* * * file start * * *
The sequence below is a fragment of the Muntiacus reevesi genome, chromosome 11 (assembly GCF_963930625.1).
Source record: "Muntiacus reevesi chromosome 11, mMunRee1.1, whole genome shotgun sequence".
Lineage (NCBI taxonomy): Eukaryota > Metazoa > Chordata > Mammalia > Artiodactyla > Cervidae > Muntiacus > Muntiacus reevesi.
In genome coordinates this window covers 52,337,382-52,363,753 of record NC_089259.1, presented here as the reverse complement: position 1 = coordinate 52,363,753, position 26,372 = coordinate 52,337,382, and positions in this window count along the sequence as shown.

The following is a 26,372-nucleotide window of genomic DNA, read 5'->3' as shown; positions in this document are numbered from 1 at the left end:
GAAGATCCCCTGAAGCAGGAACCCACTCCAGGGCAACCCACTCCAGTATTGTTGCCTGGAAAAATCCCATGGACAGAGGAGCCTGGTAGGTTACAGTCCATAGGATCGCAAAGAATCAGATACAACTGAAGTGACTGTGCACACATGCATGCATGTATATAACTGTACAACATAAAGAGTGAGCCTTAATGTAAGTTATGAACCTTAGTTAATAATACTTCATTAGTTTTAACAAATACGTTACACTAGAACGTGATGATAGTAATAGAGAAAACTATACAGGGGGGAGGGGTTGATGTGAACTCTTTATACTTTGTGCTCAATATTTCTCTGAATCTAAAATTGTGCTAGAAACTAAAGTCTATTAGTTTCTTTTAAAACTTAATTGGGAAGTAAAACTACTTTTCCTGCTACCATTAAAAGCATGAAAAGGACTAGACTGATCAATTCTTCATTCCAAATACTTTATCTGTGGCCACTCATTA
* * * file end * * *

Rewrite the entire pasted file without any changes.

The sequence below is a fragment of the Muntiacus reevesi genome, chromosome 11 (assembly GCF_963930625.1).
Source record: "Muntiacus reevesi chromosome 11, mMunRee1.1, whole genome shotgun sequence".
Lineage (NCBI taxonomy): Eukaryota > Metazoa > Chordata > Mammalia > Artiodactyla > Cervidae > Muntiacus > Muntiacus reevesi.
In genome coordinates this window covers 52,337,382-52,363,753 of record NC_089259.1, presented here as the reverse complement: position 1 = coordinate 52,363,753, position 26,372 = coordinate 52,337,382, and positions in this window count along the sequence as shown.

The following is a 26,372-nucleotide window of genomic DNA, read 5'->3' as shown; positions in this document are numbered from 1 at the left end:
GAAGATCCCCTGAAGCAGGAACCCACTCCAGGGCAACCCACTCCAGTATTGTTGCCTGGAAAAATCCCATGGACAGAGGAGCCTGGTAGGTTACAGTCCATAGGATCGCAAAGAATCAGATACAACTGAAGTGACTGTGCACACATGCATGCATGTATATAACTGTACAACATAAAGAGTGAGCCTTAATGTAAGTTATGAACCTTAGTTAATAATACTTCATTAGTTTTAACAAATACGTTACACTAGAACGTGATGATAGTAATAGAGAAAACTATACAGGGGGGAGGGGTTGATGTGAACTCTTTATACTTTGTGCTCAATATTTCTCTGAATCTAAAATTGTGCTAGAAACTAAAGTCTATTAGTTTCTTTTAAAACTTAATTGGGAAGTAAAACTACTTTTCCTGCTACCATTAAAAGCATGAAAAGGACTAGACTGATCAATTCTTCATTCCAAATACTTTATCTGTGGCCACTCATTA